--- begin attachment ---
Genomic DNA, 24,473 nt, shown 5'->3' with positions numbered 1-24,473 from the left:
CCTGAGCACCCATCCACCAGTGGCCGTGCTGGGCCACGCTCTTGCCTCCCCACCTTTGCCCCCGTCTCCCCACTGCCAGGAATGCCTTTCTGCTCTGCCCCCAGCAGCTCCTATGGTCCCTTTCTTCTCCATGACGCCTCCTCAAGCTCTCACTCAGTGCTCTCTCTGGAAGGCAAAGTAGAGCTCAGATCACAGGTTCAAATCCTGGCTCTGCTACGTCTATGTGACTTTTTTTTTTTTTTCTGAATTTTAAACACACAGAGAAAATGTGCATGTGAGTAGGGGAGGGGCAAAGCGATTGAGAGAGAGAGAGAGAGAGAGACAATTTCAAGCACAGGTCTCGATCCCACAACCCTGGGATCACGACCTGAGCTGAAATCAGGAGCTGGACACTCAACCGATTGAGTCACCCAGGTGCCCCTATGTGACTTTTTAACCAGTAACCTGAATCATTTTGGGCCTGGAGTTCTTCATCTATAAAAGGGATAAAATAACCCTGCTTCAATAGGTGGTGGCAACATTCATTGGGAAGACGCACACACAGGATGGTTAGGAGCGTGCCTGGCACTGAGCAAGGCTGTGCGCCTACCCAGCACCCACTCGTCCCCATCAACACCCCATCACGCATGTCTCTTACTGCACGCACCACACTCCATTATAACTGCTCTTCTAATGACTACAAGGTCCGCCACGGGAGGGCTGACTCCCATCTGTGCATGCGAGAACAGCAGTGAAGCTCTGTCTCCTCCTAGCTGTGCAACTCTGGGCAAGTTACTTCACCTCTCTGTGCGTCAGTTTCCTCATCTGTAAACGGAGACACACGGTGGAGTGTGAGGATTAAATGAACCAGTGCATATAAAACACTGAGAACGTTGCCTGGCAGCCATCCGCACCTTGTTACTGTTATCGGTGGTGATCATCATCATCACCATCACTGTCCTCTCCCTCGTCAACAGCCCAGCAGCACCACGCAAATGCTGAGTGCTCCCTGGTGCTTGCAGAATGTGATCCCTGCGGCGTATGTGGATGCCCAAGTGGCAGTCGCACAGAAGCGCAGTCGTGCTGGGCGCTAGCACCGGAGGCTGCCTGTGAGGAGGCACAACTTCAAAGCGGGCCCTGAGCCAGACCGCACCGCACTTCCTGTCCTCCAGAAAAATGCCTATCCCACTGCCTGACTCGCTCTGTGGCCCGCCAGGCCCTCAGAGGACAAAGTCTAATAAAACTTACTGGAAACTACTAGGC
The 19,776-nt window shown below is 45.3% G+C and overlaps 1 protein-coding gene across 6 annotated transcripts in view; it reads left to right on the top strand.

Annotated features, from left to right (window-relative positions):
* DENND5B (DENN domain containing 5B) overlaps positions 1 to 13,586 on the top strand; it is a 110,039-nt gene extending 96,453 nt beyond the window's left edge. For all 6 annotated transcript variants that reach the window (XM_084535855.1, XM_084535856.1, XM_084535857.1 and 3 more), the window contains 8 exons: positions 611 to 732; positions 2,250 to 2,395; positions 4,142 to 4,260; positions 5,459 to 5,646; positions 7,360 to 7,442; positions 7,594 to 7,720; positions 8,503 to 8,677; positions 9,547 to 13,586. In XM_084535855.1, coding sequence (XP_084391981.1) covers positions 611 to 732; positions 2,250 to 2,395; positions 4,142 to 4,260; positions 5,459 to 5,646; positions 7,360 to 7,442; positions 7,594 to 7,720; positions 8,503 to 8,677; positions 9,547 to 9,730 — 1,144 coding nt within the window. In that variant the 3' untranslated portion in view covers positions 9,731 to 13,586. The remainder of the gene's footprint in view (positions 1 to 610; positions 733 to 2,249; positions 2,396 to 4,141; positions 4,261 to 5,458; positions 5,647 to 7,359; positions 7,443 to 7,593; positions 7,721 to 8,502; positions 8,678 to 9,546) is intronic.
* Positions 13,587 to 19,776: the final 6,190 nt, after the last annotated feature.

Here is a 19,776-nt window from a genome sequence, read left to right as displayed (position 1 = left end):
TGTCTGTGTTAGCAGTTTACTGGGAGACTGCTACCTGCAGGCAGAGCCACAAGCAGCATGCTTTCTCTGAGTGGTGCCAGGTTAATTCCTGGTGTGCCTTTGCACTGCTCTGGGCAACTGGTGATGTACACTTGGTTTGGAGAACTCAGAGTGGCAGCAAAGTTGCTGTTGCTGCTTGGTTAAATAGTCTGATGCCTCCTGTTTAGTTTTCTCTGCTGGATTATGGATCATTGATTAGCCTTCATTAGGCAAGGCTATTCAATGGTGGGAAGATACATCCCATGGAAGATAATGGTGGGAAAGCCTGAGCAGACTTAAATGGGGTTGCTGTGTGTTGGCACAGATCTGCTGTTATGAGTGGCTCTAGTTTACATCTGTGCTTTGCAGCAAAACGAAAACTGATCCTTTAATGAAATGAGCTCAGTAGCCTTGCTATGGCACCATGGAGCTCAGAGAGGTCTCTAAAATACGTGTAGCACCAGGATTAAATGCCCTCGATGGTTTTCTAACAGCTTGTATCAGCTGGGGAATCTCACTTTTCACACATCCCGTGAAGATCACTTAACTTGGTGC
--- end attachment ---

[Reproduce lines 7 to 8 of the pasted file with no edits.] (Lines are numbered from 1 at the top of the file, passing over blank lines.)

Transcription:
Here is a 19,776-nt window from a genome sequence, read left to right as displayed (position 1 = left end):
TGTCTGTGTTAGCAGTTTACTGGGAGACTGCTACCTGCAGGCAGAGCCACAAGCAGCATGCTTTCTCTGAGTGGTGCCAGGTTAATTCCTGGTGTGCCTTTGCACTGCTCTGGGCAACTGGTGATGTACACTTGGTTTGGAGAACTCAGAGTGGCAGCAAAGTTGCTGTTGCTGCTTGGTTAAATAGTCTGATGCCTCCTGTTTAGTTTTCTCTGCTGGATTATGGATCATTGATTAGCCTTCATTAGGCAAGGCTATTCAATGGTGGGAAGATACATCCCATGGAAGATAATGGTGGGAAAGCCTGAGCAGACTTAAATGGGGTTGCTGTGTGTTGGCACAGATCTGCTGTTATGAGTGGCTCTAGTTTACATCTGTGCTTTGCAGCAAAACGAAAACTGATCCTTTAATGAAATGAGCTCAGTAGCCTTGCTATGGCACCATGGAGCTCAGAGAGGTCTCTAAAATACGTGTAGCACCAGGATTAAATGCCCTCGATGGTTTTCTAACAGCTTGTATCAGCTGGGGAATCTCACTTTTCACACATCCCGTGAAGATCACTTAACTTGGTGC